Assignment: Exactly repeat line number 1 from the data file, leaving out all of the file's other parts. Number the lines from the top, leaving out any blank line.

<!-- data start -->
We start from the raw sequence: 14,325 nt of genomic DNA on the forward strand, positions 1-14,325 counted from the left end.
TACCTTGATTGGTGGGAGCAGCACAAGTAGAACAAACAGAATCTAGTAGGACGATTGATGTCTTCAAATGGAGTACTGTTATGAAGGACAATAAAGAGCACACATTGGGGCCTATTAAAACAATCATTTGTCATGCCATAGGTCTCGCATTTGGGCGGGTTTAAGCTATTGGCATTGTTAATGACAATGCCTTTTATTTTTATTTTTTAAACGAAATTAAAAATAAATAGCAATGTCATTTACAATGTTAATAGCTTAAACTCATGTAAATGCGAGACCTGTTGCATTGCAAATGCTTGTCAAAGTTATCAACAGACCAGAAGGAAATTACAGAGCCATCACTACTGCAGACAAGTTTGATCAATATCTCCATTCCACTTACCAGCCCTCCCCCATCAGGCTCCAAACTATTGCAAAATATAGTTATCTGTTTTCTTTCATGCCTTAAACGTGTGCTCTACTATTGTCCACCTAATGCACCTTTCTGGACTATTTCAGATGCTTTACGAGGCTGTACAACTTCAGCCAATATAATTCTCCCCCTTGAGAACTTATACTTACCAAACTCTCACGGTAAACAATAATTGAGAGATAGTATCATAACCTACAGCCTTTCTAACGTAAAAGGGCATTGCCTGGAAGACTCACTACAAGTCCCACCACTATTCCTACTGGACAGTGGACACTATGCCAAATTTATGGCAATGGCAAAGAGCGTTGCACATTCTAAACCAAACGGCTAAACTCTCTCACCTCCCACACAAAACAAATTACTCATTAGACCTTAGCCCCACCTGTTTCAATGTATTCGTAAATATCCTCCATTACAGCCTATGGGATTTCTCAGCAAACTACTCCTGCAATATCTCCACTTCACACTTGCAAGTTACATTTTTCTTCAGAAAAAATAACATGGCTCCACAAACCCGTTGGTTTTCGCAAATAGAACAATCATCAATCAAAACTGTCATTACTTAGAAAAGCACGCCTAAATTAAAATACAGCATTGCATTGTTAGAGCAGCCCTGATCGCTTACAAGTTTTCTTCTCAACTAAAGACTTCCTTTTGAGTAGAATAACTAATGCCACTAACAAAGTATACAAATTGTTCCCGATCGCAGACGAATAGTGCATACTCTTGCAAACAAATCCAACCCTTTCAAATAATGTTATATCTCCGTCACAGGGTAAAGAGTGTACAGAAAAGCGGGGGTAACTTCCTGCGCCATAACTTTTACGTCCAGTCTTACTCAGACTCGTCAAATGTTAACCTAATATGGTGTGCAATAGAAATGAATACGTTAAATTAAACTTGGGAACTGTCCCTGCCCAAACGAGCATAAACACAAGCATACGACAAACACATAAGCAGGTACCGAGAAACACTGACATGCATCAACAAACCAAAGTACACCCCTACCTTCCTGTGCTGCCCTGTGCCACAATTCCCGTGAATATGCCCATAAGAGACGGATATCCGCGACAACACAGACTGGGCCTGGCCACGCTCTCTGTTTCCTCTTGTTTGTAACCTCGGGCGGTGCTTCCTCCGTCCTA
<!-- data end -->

We start from the raw sequence: 14,325 nt of genomic DNA on the forward strand, positions 1-14,325 counted from the left end.